Don’t take marketing skills for granted: they’re precious and need investment
Too many events fail because the marketing team view them as a one-off concept, not something that needs attention every day. In her latest blog on planning for event marketing success, Kirsty Joynson argues event marketing is a 12-month job.
An ‘event’ is defined as “a thing that happens or takes place, especially one of importance”.
In the B2B world events are becoming ever more central to how a brand establishes a reputation, builds a community, boosts existing revenue streams and forges new ones.
But the very rarity and importance of events is both a blessing and a curse. Their ‘one off’ nature means they are often neglected by marketers in week-to-week activity. Attention and planning is often pushed back to a time ‘nearer’ the date of the event. This is a major strategic mistake. Even if events are relatively rare in your calendar, your attention to them needs to be on them for 12 months a year.
Your events should be in your daily routine
One of the root causes for organisations neglecting their events is that they are often seen as ‘extra’ or ‘additional’ part of their marketing strategy. This is especially the case for firms who are mostly focused on subscriptions or advertising.
The unique nature of events can lead to a more tactical and ad-hoc approach, with little attention paid to planning and what can only called a ‘panic’ mindset and behaviour setting in a couple of months before the event when the clock is ticking loudly or bookings need to pick up. This is reckless when your brand reputation is at stake.
You cannot afford to undervalue your event, it should be integrated into your marketing strategy at all times. It can’t be a separate beast or something only addressed by junior staff as a second-tier priority.
Strategy is what makes for a successful event and you can’t be strategic if you work only in short bursts. You must continually nurture your event and the community around it.
You’re only as good – and just as good – as your last event
A successful future relies heavily on the successes of the past. Your previous event shouldn’t fade into history as soon as it’s done. It should be a core part of your ongoing content.
Strong presentations, powerful video presentations, white papers or round tables that went very well at a last event must be the foundation for your content building up to the next event.
It’s here that you mine the treasures of dynamic and exciting event content to help remind customers why they’ve attended events in the past and entice them to come back again – with their colleagues!
By sharing quality content with your event audience, you’ll increase the likelihood of those people amplifying your content and, in effect, acting as ambassadors for your event. Earned media – made simple and quite easy.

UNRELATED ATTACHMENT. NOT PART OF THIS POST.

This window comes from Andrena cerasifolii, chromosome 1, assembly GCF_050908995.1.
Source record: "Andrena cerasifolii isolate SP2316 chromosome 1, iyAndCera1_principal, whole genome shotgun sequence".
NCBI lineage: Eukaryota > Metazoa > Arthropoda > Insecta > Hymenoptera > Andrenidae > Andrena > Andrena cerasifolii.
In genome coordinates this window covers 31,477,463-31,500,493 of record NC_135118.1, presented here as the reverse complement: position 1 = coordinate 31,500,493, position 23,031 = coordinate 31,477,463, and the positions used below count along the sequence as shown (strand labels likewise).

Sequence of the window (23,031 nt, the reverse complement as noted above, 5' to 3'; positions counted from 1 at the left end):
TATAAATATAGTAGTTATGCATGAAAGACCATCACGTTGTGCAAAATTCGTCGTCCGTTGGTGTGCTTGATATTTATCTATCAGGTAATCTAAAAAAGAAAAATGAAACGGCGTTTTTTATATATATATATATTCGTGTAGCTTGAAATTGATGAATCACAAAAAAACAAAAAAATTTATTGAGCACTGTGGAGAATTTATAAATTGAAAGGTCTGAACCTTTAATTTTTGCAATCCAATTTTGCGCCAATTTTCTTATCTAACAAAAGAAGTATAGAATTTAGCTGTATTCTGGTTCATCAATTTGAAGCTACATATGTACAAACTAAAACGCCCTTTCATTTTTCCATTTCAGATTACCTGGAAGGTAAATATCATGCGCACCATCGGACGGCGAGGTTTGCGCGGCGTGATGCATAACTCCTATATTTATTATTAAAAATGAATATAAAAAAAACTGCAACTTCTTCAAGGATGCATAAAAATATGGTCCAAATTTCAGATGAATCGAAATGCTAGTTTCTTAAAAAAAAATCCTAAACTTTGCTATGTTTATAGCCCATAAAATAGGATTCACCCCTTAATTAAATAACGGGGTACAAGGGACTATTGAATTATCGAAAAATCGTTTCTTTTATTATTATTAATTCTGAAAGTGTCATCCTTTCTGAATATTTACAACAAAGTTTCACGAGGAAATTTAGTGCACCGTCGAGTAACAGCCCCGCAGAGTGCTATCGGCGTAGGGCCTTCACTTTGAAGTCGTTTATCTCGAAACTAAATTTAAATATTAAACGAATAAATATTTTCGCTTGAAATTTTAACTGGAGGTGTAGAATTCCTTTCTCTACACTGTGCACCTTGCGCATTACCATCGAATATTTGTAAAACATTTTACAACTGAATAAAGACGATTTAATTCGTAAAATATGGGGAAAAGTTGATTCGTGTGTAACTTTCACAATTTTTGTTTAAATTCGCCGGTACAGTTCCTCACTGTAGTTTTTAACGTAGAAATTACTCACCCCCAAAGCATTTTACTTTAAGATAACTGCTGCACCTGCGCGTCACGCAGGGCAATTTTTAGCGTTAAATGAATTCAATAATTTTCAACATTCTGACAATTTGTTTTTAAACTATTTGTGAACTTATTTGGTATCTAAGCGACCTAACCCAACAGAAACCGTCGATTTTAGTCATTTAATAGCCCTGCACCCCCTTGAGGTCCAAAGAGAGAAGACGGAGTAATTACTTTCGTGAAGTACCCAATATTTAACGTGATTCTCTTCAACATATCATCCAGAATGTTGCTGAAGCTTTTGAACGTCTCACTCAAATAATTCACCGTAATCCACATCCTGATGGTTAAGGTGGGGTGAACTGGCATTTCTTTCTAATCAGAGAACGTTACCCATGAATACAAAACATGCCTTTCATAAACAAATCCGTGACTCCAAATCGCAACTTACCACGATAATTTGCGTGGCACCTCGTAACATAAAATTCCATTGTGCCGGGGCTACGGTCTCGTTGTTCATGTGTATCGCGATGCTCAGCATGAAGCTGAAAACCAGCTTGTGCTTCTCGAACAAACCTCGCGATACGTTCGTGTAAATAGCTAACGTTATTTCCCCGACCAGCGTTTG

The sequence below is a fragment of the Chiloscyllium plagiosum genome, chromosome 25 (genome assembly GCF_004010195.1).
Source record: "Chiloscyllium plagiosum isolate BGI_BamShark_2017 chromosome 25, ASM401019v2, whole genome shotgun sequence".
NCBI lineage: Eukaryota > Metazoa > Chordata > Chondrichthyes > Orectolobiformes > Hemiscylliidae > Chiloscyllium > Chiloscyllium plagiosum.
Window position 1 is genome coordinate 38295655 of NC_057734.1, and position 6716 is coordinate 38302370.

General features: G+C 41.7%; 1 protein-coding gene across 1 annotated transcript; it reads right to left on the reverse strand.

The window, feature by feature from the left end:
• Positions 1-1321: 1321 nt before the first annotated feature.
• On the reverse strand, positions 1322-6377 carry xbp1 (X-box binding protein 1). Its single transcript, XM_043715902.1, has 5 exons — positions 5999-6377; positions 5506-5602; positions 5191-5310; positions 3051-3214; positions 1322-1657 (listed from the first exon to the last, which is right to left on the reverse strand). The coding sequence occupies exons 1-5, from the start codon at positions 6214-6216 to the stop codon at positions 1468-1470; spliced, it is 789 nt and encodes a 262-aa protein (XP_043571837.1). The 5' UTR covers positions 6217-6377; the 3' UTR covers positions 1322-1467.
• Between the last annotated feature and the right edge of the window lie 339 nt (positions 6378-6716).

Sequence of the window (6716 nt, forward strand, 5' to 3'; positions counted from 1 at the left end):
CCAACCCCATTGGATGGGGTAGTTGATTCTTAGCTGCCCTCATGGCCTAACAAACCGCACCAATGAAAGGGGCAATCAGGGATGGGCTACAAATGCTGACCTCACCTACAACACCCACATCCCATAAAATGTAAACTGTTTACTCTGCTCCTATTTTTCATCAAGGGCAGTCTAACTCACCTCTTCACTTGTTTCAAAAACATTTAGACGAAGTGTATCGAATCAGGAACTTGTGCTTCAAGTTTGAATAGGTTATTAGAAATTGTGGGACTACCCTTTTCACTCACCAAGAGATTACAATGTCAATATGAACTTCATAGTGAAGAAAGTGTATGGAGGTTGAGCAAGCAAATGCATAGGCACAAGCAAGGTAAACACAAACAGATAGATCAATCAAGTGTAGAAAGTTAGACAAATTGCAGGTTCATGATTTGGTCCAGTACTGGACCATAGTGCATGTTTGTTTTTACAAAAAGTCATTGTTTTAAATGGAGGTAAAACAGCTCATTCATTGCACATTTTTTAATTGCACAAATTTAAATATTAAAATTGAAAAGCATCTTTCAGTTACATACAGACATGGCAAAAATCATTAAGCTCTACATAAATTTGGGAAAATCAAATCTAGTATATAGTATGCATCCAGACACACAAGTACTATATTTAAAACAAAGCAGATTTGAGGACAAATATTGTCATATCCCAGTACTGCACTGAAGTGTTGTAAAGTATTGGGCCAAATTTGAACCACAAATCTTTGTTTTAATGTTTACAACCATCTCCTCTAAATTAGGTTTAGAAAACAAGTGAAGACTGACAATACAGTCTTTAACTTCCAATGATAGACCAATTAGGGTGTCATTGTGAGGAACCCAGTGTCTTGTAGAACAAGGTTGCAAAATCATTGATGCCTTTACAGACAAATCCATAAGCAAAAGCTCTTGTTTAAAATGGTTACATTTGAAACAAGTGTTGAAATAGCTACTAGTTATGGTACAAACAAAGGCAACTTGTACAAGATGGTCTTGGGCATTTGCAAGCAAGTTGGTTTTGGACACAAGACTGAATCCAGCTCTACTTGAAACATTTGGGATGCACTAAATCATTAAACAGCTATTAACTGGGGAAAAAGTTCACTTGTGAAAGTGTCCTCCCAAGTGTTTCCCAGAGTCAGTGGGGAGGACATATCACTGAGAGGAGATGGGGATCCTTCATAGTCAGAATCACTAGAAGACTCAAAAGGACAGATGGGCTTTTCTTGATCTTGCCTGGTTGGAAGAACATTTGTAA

As a major plus, you’ll also vastly improve your brand’s reputation for quality content – even amongst those who may not choose to attend your events.
The early bird catches the customers
A common failure with event planning is to only release an agenda or list of speakers in the last couple of months before an event. That’s too late.
Think about how hard it can sometimes be to find a slot in your calendar for an urgent meeting with a client or colleague.
When you’re asking a speaker or delegate to commit to an event – you’re usually asking them block out at least a day, and sometimes several days, in their diary. You are competing directly with hundreds of other professional (and personal) demands on their very valuable time.
Respect their time. Make sure they have the full agenda with 90% of confirmed content and speakers confirmed at least 16 weeks before an event.
That may seem a little cautious, but the payoff in terms of both new bookings and re-bookings can be huge. For events ‘speakers are the product’ – usually being a major, if not the only reason, why delegates will attend your event.
Get buy-in from all stakeholders
In most cases, 99% of the event planning responsibility falls on just a handful of (often junior) people. Events need to be a focal point across departments.
From sales to marketing to editorial to production to logistics, all stakeholders must take an ongoing coordinated and strategical role in event planning. Without coordination, it is very likely that each department takes a piecemeal tactical approach to an event with a detrimental effect on the overall result.
A long-term, strategic approach will, over time, make it easier to get buy-in from all departments and make planning smoother and more impactful as brand stakeholders begin to understand the benefits of a full 12 month cycle event planning and event marketing cycle.
Not just for special occasions
Your event or events need to be viewed by your organisation as critical strategic tools to engage your community the whole year around, not one just one or a few days in the year. A steady supply of unique, compelling content and resources should be emerging from your event planning and marketing at all times – engaging your brand audience.
Events are indeed special, but you shouldn’t make event planning a special occasion. Make it part of your daily routine.
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